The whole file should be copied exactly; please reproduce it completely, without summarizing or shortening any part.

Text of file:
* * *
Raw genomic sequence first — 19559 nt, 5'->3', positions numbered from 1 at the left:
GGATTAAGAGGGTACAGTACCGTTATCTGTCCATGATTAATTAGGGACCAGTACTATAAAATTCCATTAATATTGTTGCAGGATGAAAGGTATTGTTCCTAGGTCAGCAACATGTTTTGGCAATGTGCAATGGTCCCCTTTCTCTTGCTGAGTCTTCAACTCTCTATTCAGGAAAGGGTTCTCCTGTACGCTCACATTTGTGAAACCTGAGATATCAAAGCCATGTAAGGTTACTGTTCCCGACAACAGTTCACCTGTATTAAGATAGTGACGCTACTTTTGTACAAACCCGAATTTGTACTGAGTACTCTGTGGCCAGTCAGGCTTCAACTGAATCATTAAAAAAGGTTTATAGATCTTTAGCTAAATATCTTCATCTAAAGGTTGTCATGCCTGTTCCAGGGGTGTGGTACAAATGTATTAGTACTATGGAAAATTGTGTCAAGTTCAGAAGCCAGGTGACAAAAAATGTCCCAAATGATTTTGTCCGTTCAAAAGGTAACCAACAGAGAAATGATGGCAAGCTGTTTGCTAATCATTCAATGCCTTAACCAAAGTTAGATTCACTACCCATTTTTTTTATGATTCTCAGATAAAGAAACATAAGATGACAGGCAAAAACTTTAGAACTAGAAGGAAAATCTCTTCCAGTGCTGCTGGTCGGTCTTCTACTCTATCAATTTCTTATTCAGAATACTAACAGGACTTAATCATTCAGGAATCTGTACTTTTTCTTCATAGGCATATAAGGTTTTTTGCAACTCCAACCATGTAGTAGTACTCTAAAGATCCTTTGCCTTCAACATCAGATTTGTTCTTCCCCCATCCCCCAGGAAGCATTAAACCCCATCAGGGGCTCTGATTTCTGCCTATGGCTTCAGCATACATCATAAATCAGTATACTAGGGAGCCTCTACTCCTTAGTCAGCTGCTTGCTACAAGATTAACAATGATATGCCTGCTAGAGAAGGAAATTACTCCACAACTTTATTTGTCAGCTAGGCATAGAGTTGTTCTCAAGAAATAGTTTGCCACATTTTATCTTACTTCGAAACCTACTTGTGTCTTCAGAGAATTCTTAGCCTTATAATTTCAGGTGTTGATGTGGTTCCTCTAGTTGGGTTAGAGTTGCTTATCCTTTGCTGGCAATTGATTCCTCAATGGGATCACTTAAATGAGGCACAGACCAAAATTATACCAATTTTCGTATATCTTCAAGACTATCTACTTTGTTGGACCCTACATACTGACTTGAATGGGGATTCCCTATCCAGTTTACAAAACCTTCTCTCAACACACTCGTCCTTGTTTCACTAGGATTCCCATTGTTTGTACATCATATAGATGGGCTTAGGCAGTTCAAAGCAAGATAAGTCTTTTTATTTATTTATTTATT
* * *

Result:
Raw genomic sequence first — 19559 nt, 5'->3', positions numbered from 1 at the left:
GGATTAAGAGGGTACAGTACCGTTATCTGTCCATGATTAATTAGGGACCAGTACTATAAAATTCCATTAATATTGTTGCAGGATGAAAGGTATTGTTCCTAGGTCAGCAACATGTTTTGGCAATGTGCAATGGTCCCCTTTCTCTTGCTGAGTCTTCAACTCTCTATTCAGGAAAGGGTTCTCCTGTACGCTCACATTTGTGAAACCTGAGATATCAAAGCCATGTAAGGTTACTGTTCCCGACAACAGTTCACCTGTATTAAGATAGTGACGCTACTTTTGTACAAACCCGAATTTGTACTGAGTACTCTGTGGCCAGTCAGGCTTCAACTGAATCATTAAAAAAGGTTTATAGATCTTTAGCTAAATATCTTCATCTAAAGGTTGTCATGCCTGTTCCAGGGGTGTGGTACAAATGTATTAGTACTATGGAAAATTGTGTCAAGTTCAGAAGCCAGGTGACAAAAAATGTCCCAAATGATTTTGTCCGTTCAAAAGGTAACCAACAGAGAAATGATGGCAAGCTGTTTGCTAATCATTCAATGCCTTAACCAAAGTTAGATTCACTACCCATTTTTTTTATGATTCTCAGATAAAGAAACATAAGATGACAGGCAAAAACTTTAGAACTAGAAGGAAAATCTCTTCCAGTGCTGCTGGTCGGTCTTCTACTCTATCAATTTCTTATTCAGAATACTAACAGGACTTAATCATTCAGGAATCTGTACTTTTTCTTCATAGGCATATAAGGTTTTTTGCAACTCCAACCATGTAGTAGTACTCTAAAGATCCTTTGCCTTCAACATCAGATTTGTTCTTCCCCCATCCCCCAGGAAGCATTAAACCCCATCAGGGGCTCTGATTTCTGCCTATGGCTTCAGCATACATCATAAATCAGTATACTAGGGAGCCTCTACTCCTTAGTCAGCTGCTTGCTACAAGATTAACAATGATATGCCTGCTAGAGAAGGAAATTACTCCACAACTTTATTTGTCAGCTAGGCATAGAGTTGTTCTCAAGAAATAGTTTGCCACATTTTATCTTACTTCGAAACCTACTTGTGTCTTCAGAGAATTCTTAGCCTTATAATTTCAGGTGTTGATGTGGTTCCTCTAGTTGGGTTAGAGTTGCTTATCCTTTGCTGGCAATTGATTCCTCAATGGGATCACTTAAATGAGGCACAGACCAAAATTATACCAATTTTCGTATATCTTCAAGACTATCTACTTTGTTGGACCCTACATACTGACTTGAATGGGGATTCCCTATCCAGTTTACAAAACCTTCTCTCAACACACTCGTCCTTGTTTCACTAGGATTCCCATTGTTTGTACATCATATAGATGGGCTTAGGCAGTTCAAAGCAAGATAAGTCTTTTTATTTATTTATTTATT